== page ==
In this process, rolled stainless steel pieces receive a layer of oxidized mill scales. A brittle layered material made from iron oxides with wustite is considered a waste material. When in the process of descaling, the mill scale washes away to reveal a gleaming surface by going through chemical treatments such as electro-cleaning and pickling. When sorted through pickling, the stainless steel goes through a bath cycle filled with nitric-hydrofluoric acid. The electro-cleaning uses cathode and phosphoric acid in the descaling process of the stainless steel manufacturing process. Once the stainless steel has shed its skin in the descaling process, it’s then finished with a high-pressure water rinse that gives the metal a bright finish.
This process consists of strengthening the material by taking it through deformation. While in the deforming substage, the steel hardens rapidly and is given the overall rate determined by the specific grade of material. Depending on your grade, if you happen to have austenitic steels, they’ll harden quicker than other types.
Cutting or Machining
When stainless steel is cut, it gets cut to the required size and shape. When steel’s cut, the usual process is performed through cutting with a circular knife-attached sheer, sometimes sawed with high-speed blades, and even blanked with punches. The other methods for cutting or machining also include open flame, plasma, and waterjet cutting.
Stainless steel has endless options of surface finishes. Even though the surface isn’t purely aesthetic, the finishes you select—depending on the type—can make stainless steel’s corrosion resistance increase, make it easier to clean, and even have it set and ready to go to be used in manufacturing. The type of finish depends on the type of application.
Quality Control and Inspection
Once the manufacturers make the finishing touches, it’s time to go through the quality control and inspection stage. In this process, all stainless products get tested to see if they meet international quality standards. The quality standard means that not all pieces meet the requirements to sell overseas. To help figure out the best quality to meet value standards, the stainless steel pieces undergo chemical and machinal testing in batches to check if any part meets the criteria needed to sell further than domestic.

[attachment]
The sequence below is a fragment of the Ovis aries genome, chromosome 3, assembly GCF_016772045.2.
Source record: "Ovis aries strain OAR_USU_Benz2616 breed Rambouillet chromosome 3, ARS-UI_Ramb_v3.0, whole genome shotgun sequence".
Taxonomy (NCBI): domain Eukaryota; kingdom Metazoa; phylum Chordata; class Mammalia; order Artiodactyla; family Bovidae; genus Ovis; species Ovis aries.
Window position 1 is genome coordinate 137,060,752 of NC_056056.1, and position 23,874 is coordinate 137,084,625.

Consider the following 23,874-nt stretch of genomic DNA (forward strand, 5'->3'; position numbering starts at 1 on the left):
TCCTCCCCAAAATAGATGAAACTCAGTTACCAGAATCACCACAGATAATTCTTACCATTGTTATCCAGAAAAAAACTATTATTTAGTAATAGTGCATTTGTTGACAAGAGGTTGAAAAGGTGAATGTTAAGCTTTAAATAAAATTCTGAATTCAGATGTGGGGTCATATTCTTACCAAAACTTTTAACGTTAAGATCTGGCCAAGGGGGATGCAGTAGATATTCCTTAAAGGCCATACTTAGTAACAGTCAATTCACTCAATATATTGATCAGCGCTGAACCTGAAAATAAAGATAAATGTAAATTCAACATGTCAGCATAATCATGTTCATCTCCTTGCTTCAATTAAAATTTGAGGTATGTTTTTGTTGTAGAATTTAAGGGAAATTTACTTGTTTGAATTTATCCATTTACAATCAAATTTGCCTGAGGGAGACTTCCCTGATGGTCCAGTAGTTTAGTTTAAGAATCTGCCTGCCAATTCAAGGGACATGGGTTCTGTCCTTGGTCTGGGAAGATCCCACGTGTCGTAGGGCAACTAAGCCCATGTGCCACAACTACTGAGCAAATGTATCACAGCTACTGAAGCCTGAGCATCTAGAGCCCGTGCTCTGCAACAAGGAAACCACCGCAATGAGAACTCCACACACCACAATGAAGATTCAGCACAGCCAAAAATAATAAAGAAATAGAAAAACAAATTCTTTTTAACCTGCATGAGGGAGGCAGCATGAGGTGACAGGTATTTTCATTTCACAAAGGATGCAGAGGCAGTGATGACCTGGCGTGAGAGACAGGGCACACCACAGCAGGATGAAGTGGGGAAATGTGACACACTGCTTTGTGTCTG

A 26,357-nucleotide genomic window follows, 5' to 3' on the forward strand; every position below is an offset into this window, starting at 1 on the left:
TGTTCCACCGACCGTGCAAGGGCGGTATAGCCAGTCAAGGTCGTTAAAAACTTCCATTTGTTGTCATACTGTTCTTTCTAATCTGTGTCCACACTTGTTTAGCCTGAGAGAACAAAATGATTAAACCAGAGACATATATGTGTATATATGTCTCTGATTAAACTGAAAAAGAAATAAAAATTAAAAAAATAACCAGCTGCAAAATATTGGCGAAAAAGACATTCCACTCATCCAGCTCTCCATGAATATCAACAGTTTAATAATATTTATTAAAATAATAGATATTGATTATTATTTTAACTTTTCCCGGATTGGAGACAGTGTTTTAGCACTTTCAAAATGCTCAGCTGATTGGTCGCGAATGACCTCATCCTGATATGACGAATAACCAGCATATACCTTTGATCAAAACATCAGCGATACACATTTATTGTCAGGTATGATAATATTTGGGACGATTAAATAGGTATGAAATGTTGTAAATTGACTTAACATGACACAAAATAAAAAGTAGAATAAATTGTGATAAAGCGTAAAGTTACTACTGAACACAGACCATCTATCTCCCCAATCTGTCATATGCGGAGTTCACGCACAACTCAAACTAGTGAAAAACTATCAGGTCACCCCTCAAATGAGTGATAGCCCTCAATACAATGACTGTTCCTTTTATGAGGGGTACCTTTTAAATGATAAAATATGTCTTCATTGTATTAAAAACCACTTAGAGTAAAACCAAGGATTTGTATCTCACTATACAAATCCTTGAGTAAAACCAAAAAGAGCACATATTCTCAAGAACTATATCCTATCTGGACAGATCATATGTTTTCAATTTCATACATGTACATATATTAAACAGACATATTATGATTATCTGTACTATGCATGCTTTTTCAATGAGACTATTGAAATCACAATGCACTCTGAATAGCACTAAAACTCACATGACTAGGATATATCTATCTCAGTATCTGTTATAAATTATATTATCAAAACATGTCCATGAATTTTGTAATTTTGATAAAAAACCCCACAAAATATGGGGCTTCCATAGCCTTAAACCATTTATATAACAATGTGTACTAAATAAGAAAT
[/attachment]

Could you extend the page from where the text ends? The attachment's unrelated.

Mechanical testing involves determining the physicality of the stainless steel. The tests used, which include tensile and toughness, helps break down how well the steel can resist the impact of loads resting on the metal and how stressed it can get when a lot of weight is placed on top.
When a stainless steel product is brought into the testing room, they’re normally split into two categories: hot and cold steel samples. This testing isn’t only to help meet standards but to also meet a client’s needs. When taken through the tensile testing, the samples can get tested up to twenty-one hundred and ninety-two degrees Fahrenheit. The tensile test determines how long the material can stretch until breaks. The test determines yield strength, ductility, strength, and strain-hardening characteristics.
When going through chemical testing, pieces of the metal are chipped and sampled to test its resistance to corrosion. In order to establish the corrosion resistance, the chipped pieces get sprayed with a salt spray and are observed. The observation period involves seeing how long the metal can resist without rust accumulating on its surface. The longer the stainless steel can resist corrosion, the higher its tolerance level.
Manufacturers such as Custom Manufacturing and Polishing, Inc. help pave the way for making the final stainless steel products. We ensure the processes used in manufacturing stainless steel products are up to date and meet the basic standards for international and domestic needs. For more information on other services such as
custom stainless steel fabrication, contact Custom Manufacturing and Polishing, Inc. We deliver the finest services with the most meticulous attention to detail in our stainless steel manufacturing process.